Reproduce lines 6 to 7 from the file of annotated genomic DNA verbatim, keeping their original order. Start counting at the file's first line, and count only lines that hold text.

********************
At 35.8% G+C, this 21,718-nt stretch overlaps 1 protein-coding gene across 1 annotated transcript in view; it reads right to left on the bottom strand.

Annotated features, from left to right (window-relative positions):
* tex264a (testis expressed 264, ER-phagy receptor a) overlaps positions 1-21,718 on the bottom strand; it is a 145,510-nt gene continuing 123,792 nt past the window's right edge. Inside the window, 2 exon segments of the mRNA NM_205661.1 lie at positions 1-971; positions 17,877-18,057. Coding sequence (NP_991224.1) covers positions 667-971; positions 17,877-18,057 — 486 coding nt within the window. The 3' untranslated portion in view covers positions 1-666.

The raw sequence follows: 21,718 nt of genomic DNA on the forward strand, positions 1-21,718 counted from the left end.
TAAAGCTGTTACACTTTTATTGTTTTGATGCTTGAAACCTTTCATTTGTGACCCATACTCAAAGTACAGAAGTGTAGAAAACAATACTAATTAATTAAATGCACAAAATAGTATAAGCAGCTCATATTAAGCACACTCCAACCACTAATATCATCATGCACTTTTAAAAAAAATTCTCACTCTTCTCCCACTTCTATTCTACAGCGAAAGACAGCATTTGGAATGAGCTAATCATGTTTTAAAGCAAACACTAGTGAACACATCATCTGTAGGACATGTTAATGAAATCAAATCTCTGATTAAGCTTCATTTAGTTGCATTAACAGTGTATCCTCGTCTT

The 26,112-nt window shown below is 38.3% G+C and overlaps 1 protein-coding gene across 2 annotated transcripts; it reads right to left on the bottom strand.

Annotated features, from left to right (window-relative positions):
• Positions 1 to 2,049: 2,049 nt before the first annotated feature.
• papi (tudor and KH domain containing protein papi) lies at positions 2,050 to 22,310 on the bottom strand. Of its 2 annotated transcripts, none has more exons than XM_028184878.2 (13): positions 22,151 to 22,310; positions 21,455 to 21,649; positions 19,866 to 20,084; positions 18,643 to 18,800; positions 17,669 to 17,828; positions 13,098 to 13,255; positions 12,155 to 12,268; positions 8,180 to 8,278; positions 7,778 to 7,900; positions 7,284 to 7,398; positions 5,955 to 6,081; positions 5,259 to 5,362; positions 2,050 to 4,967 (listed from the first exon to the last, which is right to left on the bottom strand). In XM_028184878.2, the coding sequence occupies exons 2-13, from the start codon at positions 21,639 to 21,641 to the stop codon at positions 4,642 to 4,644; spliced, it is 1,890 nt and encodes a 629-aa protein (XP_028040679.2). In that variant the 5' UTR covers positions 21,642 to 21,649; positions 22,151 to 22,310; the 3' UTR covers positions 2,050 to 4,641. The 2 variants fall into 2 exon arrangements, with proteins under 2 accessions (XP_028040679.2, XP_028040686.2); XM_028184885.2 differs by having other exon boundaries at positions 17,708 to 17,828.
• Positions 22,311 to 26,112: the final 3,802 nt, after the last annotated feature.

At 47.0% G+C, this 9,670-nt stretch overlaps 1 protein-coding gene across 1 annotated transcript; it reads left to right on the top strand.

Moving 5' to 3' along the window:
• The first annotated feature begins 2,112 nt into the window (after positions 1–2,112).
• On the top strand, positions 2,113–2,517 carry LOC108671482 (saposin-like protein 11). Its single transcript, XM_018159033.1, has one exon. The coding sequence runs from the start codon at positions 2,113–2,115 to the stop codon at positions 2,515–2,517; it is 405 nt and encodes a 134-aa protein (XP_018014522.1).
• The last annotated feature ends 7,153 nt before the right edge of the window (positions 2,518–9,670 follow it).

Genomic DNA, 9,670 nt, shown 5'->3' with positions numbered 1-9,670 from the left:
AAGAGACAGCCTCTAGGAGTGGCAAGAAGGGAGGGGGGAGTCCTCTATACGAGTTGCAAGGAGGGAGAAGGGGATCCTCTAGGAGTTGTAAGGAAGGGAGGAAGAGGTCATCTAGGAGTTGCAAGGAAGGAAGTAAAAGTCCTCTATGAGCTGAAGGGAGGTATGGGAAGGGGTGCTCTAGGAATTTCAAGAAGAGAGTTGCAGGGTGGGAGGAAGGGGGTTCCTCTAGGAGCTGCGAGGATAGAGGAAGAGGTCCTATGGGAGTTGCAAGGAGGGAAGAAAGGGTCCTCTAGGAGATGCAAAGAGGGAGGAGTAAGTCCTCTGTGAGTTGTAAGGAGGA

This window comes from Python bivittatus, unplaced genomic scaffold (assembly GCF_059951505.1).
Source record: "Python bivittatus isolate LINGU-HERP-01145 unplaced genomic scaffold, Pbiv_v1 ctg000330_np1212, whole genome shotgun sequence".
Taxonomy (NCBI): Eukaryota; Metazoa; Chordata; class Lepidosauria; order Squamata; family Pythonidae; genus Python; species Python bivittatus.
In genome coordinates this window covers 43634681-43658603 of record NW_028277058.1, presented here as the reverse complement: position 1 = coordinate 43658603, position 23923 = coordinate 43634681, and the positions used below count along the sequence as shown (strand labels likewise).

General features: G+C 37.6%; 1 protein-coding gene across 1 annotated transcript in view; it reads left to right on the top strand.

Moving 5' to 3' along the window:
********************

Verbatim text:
The 26,112-nt window shown below is 38.3% G+C and overlaps 1 protein-coding gene across 2 annotated transcripts; it reads right to left on the bottom strand.

Annotated features, from left to right (window-relative positions):